The Mid-MO Expo for small farmers and gardeners was so crowded Saturday, people sat on the floors of classrooms to hear experts talk — that is, if they even got into the session at Battle High School.

Kent Shannon, one of the event organizers, said Friday that more than 160 people were registered — nearly quadruple the number who attended last year, and more than had shown up since the expo began four years ago.

"I think we just hit the right time and citizens have gotten the word out," Shannon said.

Attendees didn't seem to mind the crowd.

"We're having a great time. It seems to be a very well-attended event," said Linda Behrens, a first time attendee.

The expo is meant to teach people about different topics related to farming and gardening. It featured 20 different sessions taught by experts focusing on anything from snakes in Missouri to using drones in farming to the basics of composting.

"The educational program is exceptional and that is really nice for the community to come and see local experts and learn things that help them with their properties," Susan Johnson, a member of the Missouri Master Naturalist program, said.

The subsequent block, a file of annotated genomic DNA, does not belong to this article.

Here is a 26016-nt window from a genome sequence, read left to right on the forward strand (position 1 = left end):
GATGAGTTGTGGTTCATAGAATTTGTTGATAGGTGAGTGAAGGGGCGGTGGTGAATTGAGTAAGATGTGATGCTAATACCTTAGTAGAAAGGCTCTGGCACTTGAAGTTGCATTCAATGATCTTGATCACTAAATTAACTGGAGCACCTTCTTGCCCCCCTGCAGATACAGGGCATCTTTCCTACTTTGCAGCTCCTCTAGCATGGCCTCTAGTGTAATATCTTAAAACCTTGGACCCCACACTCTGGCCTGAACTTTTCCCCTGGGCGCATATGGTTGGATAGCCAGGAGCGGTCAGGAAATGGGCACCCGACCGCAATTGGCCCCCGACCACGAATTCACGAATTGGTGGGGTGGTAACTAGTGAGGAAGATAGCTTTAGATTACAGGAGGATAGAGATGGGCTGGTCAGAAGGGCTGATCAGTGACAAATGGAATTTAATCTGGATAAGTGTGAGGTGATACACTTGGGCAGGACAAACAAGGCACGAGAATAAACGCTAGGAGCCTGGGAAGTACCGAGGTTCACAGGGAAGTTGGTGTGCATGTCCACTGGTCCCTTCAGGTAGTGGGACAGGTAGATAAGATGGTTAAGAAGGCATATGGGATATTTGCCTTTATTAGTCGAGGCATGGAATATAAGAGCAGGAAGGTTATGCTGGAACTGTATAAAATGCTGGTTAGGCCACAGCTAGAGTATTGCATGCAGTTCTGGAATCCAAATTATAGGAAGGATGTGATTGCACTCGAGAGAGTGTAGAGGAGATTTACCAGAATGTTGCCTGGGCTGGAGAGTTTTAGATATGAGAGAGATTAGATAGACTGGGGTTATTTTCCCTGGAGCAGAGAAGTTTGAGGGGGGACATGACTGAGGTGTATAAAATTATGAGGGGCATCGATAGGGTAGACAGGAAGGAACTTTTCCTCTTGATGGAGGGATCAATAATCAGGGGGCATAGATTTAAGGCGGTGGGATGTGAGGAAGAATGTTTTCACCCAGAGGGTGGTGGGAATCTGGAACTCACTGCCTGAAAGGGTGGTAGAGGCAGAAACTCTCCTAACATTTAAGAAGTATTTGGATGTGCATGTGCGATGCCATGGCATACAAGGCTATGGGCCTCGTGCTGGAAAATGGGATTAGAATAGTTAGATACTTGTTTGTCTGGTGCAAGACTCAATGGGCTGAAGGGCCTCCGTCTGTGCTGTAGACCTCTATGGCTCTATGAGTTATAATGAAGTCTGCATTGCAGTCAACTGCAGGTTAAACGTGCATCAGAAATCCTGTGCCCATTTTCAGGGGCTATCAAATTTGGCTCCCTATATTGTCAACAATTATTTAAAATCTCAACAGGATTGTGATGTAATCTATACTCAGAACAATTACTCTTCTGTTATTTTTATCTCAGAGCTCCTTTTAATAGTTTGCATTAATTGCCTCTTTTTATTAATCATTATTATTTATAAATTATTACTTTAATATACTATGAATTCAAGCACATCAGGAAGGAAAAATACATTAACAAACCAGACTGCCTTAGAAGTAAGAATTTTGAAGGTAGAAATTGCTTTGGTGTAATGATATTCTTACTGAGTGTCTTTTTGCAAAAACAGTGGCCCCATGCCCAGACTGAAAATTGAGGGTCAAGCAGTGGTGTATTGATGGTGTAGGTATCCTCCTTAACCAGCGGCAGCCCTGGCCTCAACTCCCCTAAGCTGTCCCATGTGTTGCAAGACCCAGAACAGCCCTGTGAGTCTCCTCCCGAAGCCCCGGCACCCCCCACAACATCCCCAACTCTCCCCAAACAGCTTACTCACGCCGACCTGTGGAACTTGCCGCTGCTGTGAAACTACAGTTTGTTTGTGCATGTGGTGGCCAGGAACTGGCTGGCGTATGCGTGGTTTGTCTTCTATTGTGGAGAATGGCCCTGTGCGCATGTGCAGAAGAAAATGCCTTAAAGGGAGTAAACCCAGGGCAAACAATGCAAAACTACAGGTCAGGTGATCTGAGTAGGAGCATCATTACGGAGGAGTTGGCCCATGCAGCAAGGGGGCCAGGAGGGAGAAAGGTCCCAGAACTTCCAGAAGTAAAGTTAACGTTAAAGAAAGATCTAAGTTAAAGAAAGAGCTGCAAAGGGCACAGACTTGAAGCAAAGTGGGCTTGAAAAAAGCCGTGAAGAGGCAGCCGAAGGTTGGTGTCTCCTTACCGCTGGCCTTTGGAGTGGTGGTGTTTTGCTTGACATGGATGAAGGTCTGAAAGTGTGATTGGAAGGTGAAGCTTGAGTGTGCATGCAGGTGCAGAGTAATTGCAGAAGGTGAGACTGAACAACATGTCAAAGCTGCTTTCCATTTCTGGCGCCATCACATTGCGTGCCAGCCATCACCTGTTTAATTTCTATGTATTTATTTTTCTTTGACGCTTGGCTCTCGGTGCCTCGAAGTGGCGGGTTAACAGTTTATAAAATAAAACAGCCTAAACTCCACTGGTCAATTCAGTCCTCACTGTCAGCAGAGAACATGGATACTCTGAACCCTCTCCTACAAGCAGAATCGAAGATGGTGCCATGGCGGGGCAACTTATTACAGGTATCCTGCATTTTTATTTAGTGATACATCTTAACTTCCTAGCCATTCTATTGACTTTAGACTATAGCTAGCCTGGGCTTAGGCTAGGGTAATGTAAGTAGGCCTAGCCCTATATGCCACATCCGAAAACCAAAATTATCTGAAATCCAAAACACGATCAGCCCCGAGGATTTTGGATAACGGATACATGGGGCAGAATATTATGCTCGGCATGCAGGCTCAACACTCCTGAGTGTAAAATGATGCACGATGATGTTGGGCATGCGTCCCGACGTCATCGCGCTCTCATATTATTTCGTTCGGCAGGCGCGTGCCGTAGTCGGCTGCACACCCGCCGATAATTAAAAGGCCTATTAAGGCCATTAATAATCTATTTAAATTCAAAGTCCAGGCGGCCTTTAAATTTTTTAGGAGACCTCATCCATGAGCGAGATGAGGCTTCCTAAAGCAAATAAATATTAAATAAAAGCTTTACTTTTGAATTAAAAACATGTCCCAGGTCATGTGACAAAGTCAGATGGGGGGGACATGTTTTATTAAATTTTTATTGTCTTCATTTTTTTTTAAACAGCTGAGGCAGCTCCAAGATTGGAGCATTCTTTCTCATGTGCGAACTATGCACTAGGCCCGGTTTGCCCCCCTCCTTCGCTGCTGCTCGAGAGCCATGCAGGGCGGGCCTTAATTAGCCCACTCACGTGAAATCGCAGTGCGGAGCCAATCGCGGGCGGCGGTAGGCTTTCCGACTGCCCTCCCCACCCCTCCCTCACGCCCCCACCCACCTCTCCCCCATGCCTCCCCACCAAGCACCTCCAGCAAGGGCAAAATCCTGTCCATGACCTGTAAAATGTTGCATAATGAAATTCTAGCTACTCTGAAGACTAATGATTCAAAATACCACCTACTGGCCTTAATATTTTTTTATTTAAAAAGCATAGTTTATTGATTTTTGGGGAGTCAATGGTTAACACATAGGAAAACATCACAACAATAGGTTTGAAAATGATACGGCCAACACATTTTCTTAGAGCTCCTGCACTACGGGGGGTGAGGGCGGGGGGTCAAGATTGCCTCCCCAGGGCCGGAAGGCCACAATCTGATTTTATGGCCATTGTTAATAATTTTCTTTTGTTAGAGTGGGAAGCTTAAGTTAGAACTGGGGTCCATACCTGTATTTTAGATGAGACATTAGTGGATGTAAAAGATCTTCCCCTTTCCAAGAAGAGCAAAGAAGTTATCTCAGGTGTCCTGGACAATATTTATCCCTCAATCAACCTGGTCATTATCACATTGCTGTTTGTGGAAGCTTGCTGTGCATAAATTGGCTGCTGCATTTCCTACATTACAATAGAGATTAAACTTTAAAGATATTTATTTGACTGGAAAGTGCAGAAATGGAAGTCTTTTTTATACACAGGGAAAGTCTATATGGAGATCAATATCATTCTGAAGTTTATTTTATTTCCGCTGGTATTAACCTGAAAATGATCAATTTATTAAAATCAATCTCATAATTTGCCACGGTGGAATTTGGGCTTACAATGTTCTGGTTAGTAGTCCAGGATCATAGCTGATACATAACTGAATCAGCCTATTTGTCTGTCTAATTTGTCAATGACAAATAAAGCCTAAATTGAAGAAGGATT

Every year, the event features a combination of new topics and past favorites. One that keeps coming back is David Trinklein's session, "Grow Bigger and Better Tomatoes." Trinklein said the reason it's so popular is because "tomatoes are America's No. 1 home garden vegetable."

Trinklein said he still tries to mix things up every year so there's always something new to learn.

Nancy Franklin has attended the Mid-MO Expo every year since it started. This year, she and her husband were learning about solutions to an invasive species infestation they were made aware of at last year's expo.

"Every year is different, every year is great," she said. "Everything builds year after year."

Franklin also said this year seemed to be the best yet in terms of attendance as well as vendors and interesting topics.

"It seems to be a better-rounded expo this year than it was last year," she said, "which I'm really happy to see because I love to see this thing keep growing." 

While Johnson said she expected more crowds as the day went on, she also said the nice weather outside could possibly work against them. 

"When you're interested in nature and you get a little sunshine for the first time in a while, you're kind of going to want to be out in it," she said.

  • Public life reporter, fall 2020. Studying print and digital news journalism. Reach me at, or in the newsroom at 882-5720

  • Molly Hart is an assistant city editor at the Missourian. She has previously reported on state government. She can be reached at

  • As senior editor of the Missourian, Fred Anklam manages general assignment reporters. He can be reached at or in the newsroom at 573-882-5720.

Recommended for you